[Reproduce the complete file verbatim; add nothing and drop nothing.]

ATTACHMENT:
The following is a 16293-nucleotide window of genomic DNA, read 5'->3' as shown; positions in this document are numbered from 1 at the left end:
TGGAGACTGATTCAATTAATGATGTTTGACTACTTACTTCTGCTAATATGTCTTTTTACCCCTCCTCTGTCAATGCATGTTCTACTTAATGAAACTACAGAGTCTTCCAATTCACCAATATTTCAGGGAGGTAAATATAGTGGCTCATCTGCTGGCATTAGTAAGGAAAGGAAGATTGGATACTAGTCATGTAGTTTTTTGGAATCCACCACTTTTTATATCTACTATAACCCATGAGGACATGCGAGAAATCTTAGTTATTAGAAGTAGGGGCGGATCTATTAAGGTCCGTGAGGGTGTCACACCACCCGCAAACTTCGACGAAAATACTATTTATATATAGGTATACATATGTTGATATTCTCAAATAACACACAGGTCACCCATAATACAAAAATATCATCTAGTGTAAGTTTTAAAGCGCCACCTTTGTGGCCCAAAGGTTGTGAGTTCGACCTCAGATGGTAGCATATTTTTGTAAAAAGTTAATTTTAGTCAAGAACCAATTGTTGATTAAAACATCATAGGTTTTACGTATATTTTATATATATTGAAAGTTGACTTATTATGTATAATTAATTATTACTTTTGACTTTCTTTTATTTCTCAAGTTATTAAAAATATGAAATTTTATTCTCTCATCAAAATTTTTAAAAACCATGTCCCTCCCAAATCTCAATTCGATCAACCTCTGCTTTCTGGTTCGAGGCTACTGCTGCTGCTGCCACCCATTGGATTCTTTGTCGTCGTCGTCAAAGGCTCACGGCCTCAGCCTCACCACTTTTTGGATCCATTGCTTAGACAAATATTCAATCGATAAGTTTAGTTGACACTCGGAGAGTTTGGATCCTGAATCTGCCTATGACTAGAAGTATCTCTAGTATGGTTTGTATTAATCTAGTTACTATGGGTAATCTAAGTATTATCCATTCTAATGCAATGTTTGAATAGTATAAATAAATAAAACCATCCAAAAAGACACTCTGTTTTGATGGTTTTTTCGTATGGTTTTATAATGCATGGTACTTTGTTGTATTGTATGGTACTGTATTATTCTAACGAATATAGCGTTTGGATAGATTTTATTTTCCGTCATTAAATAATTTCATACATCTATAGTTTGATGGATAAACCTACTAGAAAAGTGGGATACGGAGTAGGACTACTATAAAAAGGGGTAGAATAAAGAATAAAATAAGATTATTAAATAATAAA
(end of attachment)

The following is a 16293-nucleotide window of genomic DNA, read 5'->3' as shown; positions in this document are numbered from 1 at the left end:
TGGAGACTGATTCAATTAATGATGTTTGACTACTTACTTCTGCTAATATGTCTTTTTACCCCTCCTCTGTCAATGCATGTTCTACTTAATGAAACTACAGAGTCTTCCAATTCACCAATATTTCAGGGAGGTAAATATAGTGGCTCATCTGCTGGCATTAGTAAGGAAAGGAAGATTGGATACTAGTCATGTAGTTTTTTGGAATCCACCACTTTTTATATCTACTATAACCCATGAGGACATGCGAGAAATCTTAGTTATTAGAAGTAGGGGCGGATCTATTAAGGTCCGTGAGGGTGTCACACCACCCGCAAACTTCGACGAAAATACTATTTATATATAGGTATACATATGTTGATATTCTCAAATAACACACAGGTCACCCATAATACAAAAATATCATCTAGTGTAAGTTTTAAAGCGCCACCTTTGTGGCCCAAAGGTTGTGAGTTCGACCTCAGATGGTAGCATATTTTTGTAAAAAGTTAATTTTAGTCAAGAACCAATTGTTGATTAAAACATCATAGGTTTTACGTATATTTTATATATATTGAAAGTTGACTTATTATGTATAATTAATTATTACTTTTGACTTTCTTTTATTTCTCAAGTTATTAAAAATATGAAATTTTATTCTCTCATCAAAATTTTTAAAAACCATGTCCCTCCCAAATCTCAATTCGATCAACCTCTGCTTTCTGGTTCGAGGCTACTGCTGCTGCTGCCACCCATTGGATTCTTTGTCGTCGTCGTCAAAGGCTCACGGCCTCAGCCTCACCACTTTTTGGATCCATTGCTTAGACAAATATTCAATCGATAAGTTTAGTTGACACTCGGAGAGTTTGGATCCTGAATCTGCCTATGACTAGAAGTATCTCTAGTATGGTTTGTATTAATCTAGTTACTATGGGTAATCTAAGTATTATCCATTCTAATGCAATGTTTGAATAGTATAAATAAATAAAACCATCCAAAAAGACACTCTGTTTTGATGGTTTTTTCGTATGGTTTTATAATGCATGGTACTTTGTTGTATTGTATGGTACTGTATTATTCTAACGAATATAGCGTTTGGATAGATTTTATTTTCCGTCATTAAATAATTTCATACATCTATAGTTTGATGGATAAACCTACTAGAAAAGTGGGATACGGAGTAGGACTACTATAAAAAGGGGTAGAATAAAGAATAAAATAAGATTATTAAATAATAAA